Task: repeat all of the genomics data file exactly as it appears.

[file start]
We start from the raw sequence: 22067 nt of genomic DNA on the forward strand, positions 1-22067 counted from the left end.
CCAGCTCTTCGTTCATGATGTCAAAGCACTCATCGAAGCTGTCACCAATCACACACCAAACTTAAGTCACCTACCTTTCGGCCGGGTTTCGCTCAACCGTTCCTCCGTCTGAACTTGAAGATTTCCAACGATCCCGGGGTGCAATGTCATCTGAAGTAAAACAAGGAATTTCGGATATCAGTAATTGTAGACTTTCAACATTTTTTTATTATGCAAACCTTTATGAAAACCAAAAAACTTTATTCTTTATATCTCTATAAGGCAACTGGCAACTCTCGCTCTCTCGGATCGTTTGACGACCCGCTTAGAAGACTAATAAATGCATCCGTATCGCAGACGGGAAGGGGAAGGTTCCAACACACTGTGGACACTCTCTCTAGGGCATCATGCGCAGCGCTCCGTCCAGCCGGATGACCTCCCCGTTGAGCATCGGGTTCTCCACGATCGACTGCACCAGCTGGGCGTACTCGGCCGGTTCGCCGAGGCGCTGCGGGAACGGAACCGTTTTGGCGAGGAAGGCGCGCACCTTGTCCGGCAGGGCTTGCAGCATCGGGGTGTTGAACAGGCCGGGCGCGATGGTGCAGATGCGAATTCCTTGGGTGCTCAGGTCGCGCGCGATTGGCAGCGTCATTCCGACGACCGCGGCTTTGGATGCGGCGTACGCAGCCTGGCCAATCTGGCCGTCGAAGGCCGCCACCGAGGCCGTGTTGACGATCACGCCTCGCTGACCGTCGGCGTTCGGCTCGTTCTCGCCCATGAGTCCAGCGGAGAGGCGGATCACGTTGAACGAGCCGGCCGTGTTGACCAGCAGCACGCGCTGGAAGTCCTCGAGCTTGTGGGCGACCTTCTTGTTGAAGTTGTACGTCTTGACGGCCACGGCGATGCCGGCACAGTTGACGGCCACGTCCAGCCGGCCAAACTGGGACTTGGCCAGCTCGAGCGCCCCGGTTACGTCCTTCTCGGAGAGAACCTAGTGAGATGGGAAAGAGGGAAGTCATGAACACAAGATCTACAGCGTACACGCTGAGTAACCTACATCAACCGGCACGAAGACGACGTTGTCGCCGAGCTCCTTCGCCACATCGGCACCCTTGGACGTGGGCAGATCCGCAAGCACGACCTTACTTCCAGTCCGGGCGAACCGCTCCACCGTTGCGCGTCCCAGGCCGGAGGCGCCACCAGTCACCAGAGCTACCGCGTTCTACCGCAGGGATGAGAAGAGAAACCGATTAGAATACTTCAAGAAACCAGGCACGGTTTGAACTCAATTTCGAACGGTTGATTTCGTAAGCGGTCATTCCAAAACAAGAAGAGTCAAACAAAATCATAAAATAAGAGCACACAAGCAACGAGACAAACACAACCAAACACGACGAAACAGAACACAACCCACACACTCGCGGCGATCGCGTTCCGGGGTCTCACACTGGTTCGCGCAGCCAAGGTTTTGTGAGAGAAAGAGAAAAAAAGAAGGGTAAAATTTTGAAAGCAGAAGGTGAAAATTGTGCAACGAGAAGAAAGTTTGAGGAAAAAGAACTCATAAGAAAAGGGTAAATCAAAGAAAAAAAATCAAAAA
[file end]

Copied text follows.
We start from the raw sequence: 22067 nt of genomic DNA on the forward strand, positions 1-22067 counted from the left end.
CCAGCTCTTCGTTCATGATGTCAAAGCACTCATCGAAGCTGTCACCAATCACACACCAAACTTAAGTCACCTACCTTTCGGCCGGGTTTCGCTCAACCGTTCCTCCGTCTGAACTTGAAGATTTCCAACGATCCCGGGGTGCAATGTCATCTGAAGTAAAACAAGGAATTTCGGATATCAGTAATTGTAGACTTTCAACATTTTTTTATTATGCAAACCTTTATGAAAACCAAAAAACTTTATTCTTTATATCTCTATAAGGCAACTGGCAACTCTCGCTCTCTCGGATCGTTTGACGACCCGCTTAGAAGACTAATAAATGCATCCGTATCGCAGACGGGAAGGGGAAGGTTCCAACACACTGTGGACACTCTCTCTAGGGCATCATGCGCAGCGCTCCGTCCAGCCGGATGACCTCCCCGTTGAGCATCGGGTTCTCCACGATCGACTGCACCAGCTGGGCGTACTCGGCCGGTTCGCCGAGGCGCTGCGGGAACGGAACCGTTTTGGCGAGGAAGGCGCGCACCTTGTCCGGCAGGGCTTGCAGCATCGGGGTGTTGAACAGGCCGGGCGCGATGGTGCAGATGCGAATTCCTTGGGTGCTCAGGTCGCGCGCGATTGGCAGCGTCATTCCGACGACCGCGGCTTTGGATGCGGCGTACGCAGCCTGGCCAATCTGGCCGTCGAAGGCCGCCACCGAGGCCGTGTTGACGATCACGCCTCGCTGACCGTCGGCGTTCGGCTCGTTCTCGCCCATGAGTCCAGCGGAGAGGCGGATCACGTTGAACGAGCCGGCCGTGTTGACCAGCAGCACGCGCTGGAAGTCCTCGAGCTTGTGGGCGACCTTCTTGTTGAAGTTGTACGTCTTGACGGCCACGGCGATGCCGGCACAGTTGACGGCCACGTCCAGCCGGCCAAACTGGGACTTGGCCAGCTCGAGCGCCCCGGTTACGTCCTTCTCGGAGAGAACCTAGTGAGATGGGAAAGAGGGAAGTCATGAACACAAGATCTACAGCGTACACGCTGAGTAACCTACATCAACCGGCACGAAGACGACGTTGTCGCCGAGCTCCTTCGCCACATCGGCACCCTTGGACGTGGGCAGATCCGCAAGCACGACCTTACTTCCAGTCCGGGCGAACCGCTCCACCGTTGCGCGTCCCAGGCCGGAGGCGCCACCAGTCACCAGAGCTACCGCGTTCTACCGCAGGGATGAGAAGAGAAACCGATTAGAATACTTCAAGAAACCAGGCACGGTTTGAACTCAATTTCGAACGGTTGATTTCGTAAGCGGTCATTCCAAAACAAGAAGAGTCAAACAAAATCATAAAATAAGAGCACACAAGCAACGAGACAAACACAACCAAACACGACGAAACAGAACACAACCCACACACTCGCGGCGATCGCGTTCCGGGGTCTCACACTGGTTCGCGCAGCCAAGGTTTTGTGAGAGAAAGAGAAAAAAAGAAGGGTAAAATTTTGAAAGCAGAAGGTGAAAATTGTGCAACGAGAAGAAAGTTTGAGGAAAAAGAACTCATAAGAAAAGGGTAAATCAAAGAAAAAAAATCAAAAA